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  1. #1
    Join Date
    Jan 2012
    Location
    Camino, CA
    Posts
    66

    Default Queenless Hive? Need Help Quick

    First year beekeeper and I've got 4 hives but this is a question about one that swarmed on me 3 times this year and has continuously superseded queens since.

    Last week I was checking out my hives and noticed that this particular hive seemed more agitated than normal. Now these hives are only 200ft from my front door so i spend a lot of time watching them so I noticed something was up. Later that evening after things had quieted down I went out and could hear the telltale loud hum/low roar coming from the hive and thought for sure the hive was queenless so I waited a few days and decided to inspect it to see what i had. To my dismay I found only newly hatched and older larvae but no eggs and I did find about 8 supercedure cells. At this point I decided if the hive was queenless I would requeen as we don't have many drones anymore and I want this hive to build up before winter so I removed the supersedure cells. I went back in a few days later to look for any evidence of eggs(which I didn't find) removed more supersedure cells and ordered my new queen. Each time I went in I looked to see if there were any recently hatched queen cells and I also checked the existing ones for any evidence that they may have been killed by a new queen but never found any.

    Today I went in to install the new queen and make sure I had removed all the queen cells and examine for eggs. I found one queen cell that I opened only to find a well formed queen pupae that was glistening white and appeared to still be alive in every respect so I assumed there were no new queens in the hive. I decided to check for eggs 1 more time and to my dismay I found one egg in a newly built queen cup at the bottom of a frame but that was it... I went through every frame twice and never found another.

    Now when I do inspections I wear reading glasses so I have no trouble seeing and identifying eggs and I'm sure as I can be that there wasn't another egg in the hive but then where did this one come from and why weren't there any others and why was it in a swarm cell cup. None of the queen cells had been killed, no eggs for over a week but the egg came from somewhere and that's what is confusing me... I have a new queen that needs to be installed, I haven't found another but the few drones in the hive are dark so I've had a little trouble finding dark queens in the past.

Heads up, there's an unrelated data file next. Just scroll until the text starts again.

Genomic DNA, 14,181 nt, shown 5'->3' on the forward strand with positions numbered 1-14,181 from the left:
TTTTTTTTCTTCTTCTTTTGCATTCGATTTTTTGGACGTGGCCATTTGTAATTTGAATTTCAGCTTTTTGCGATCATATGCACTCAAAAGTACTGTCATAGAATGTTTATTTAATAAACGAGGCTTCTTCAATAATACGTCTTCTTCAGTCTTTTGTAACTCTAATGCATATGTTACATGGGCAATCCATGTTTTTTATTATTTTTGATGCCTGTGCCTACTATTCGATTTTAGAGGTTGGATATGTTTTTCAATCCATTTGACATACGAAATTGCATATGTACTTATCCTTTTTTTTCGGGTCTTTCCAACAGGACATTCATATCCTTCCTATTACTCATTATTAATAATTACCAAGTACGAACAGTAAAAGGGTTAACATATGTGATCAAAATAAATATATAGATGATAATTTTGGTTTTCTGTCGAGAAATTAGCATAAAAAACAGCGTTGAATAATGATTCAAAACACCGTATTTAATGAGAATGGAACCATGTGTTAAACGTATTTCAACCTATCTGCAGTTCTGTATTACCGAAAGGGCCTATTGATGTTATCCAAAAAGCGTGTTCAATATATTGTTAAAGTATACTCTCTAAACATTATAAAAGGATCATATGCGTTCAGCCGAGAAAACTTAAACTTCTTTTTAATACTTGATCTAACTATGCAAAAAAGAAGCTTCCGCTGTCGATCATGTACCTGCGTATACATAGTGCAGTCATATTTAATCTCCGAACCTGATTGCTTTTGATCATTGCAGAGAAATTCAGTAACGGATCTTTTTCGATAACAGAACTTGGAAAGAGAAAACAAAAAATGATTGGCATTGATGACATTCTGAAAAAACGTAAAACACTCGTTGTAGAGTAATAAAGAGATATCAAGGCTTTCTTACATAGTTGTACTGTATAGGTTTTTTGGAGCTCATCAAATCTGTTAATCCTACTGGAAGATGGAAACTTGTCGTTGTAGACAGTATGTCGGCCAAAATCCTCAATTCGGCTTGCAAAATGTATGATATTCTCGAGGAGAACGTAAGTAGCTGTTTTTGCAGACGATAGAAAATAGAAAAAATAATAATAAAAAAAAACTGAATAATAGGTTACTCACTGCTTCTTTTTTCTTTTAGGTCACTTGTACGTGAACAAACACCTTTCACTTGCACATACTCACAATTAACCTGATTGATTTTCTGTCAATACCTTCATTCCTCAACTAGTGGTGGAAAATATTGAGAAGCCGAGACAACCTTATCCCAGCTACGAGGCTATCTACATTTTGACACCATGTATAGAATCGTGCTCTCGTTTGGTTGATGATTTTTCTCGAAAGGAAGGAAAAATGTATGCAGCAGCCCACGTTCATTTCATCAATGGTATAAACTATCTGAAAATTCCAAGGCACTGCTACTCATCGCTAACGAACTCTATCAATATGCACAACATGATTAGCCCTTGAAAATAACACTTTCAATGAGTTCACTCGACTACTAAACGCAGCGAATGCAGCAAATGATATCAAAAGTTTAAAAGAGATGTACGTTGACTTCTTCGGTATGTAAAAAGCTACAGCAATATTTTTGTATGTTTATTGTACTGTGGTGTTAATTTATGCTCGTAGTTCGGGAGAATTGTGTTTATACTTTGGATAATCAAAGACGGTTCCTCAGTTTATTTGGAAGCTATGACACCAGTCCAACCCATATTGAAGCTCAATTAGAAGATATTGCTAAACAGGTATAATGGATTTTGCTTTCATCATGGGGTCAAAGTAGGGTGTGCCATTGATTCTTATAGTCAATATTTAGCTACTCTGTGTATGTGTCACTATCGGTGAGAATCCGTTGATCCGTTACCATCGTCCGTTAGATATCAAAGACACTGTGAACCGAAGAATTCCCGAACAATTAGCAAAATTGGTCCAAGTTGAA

Sorry for rambling but what should i do? Only one egg in over a week and in a queen cup no less... Do I install the queen in her cage and wait a few days to see what happens or do I continue to inspect the hive to see what happens over the next few day?

    Thanks for your help

    John

  2. #2
    Join Date
    Jun 2011
    Location
    Elmira, NY
    Posts
    947

    Default Re: Queenless Hive? Need Help Quick

    John,

    As certain as you are there were no eggs last time you looked, the only way that there can be an egg in the queen cup that I know of is for a queen to put it there. ( A laying worker would lay drones, not start a queen cell)

    If it were me, I'd put a pollen patty in, and (unless you are on a strong flow) start feeding sugar syrup to ensure your queen is well fed and unlikely to be superceded. If you have been in drought as many have, poor nutrition may be the reason for so many supercedures.
    But I would do that quickly - the cell will be capped by Sunday.

    Queens normally do not mate with drones from their own colonies.
    They go to what are called "drone congregation areas" where drones and queens from many miles around gather to mate.

    Then I'd leave it alone of three or four weeks before checking to see if your queen is mated and laying. If not, get a queen then.

    I'd also put a frame of open brood in the hive - one with eggs and very young larvae.
    This will do 2 things: keep brood pheromone strong and prevent laying workers if your cell should fail, and give them what they need to make another cell or two for insurance if the one should fail to emerge for any reason.
    When the first queen emerges, she'll destroy the "insurance" cells.

    Even though your "swarm cell" might be on the bottom edge of a comb it's actually not a swarm cell, but an emergency cell.
    The bees will use best available cell, like one at the bottom which they can build down from immediately and get a better queen.
    With a cell on the face of the comb, they have to flood the cell w/ royal jelly before building the Queen cell, floating the larva up to the mouth of the cell first.